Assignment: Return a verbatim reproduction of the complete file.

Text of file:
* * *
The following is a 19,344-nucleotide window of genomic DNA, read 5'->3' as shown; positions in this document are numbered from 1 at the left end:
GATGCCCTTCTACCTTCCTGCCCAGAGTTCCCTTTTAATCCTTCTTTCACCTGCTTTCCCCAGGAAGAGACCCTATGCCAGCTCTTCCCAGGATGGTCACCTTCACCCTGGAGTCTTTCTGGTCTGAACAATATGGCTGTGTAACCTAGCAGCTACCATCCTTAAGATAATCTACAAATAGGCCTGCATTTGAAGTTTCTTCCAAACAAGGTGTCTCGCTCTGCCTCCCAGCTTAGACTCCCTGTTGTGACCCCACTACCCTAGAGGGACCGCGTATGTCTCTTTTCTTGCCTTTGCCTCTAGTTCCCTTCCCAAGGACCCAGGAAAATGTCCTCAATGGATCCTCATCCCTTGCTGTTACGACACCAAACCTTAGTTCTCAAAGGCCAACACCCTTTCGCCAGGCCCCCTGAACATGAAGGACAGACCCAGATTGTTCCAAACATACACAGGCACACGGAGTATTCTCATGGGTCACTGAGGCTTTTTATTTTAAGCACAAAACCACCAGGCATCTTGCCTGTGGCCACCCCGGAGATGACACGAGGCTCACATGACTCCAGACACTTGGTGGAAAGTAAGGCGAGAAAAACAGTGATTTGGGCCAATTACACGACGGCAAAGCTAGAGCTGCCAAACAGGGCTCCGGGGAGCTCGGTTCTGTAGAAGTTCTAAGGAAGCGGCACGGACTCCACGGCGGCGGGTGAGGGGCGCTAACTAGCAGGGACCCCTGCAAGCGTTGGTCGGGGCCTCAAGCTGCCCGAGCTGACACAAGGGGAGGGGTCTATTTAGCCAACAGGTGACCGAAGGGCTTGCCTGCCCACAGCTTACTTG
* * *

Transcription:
The following is a 19,344-nucleotide window of genomic DNA, read 5'->3' as shown; positions in this document are numbered from 1 at the left end:
GATGCCCTTCTACCTTCCTGCCCAGAGTTCCCTTTTAATCCTTCTTTCACCTGCTTTCCCCAGGAAGAGACCCTATGCCAGCTCTTCCCAGGATGGTCACCTTCACCCTGGAGTCTTTCTGGTCTGAACAATATGGCTGTGTAACCTAGCAGCTACCATCCTTAAGATAATCTACAAATAGGCCTGCATTTGAAGTTTCTTCCAAACAAGGTGTCTCGCTCTGCCTCCCAGCTTAGACTCCCTGTTGTGACCCCACTACCCTAGAGGGACCGCGTATGTCTCTTTTCTTGCCTTTGCCTCTAGTTCCCTTCCCAAGGACCCAGGAAAATGTCCTCAATGGATCCTCATCCCTTGCTGTTACGACACCAAACCTTAGTTCTCAAAGGCCAACACCCTTTCGCCAGGCCCCCTGAACATGAAGGACAGACCCAGATTGTTCCAAACATACACAGGCACACGGAGTATTCTCATGGGTCACTGAGGCTTTTTATTTTAAGCACAAAACCACCAGGCATCTTGCCTGTGGCCACCCCGGAGATGACACGAGGCTCACATGACTCCAGACACTTGGTGGAAAGTAAGGCGAGAAAAACAGTGATTTGGGCCAATTACACGACGGCAAAGCTAGAGCTGCCAAACAGGGCTCCGGGGAGCTCGGTTCTGTAGAAGTTCTAAGGAAGCGGCACGGACTCCACGGCGGCGGGTGAGGGGCGCTAACTAGCAGGGACCCCTGCAAGCGTTGGTCGGGGCCTCAAGCTGCCCGAGCTGACACAAGGGGAGGGGTCTATTTAGCCAACAGGTGACCGAAGGGCTTGCCTGCCCACAGCTTACTTG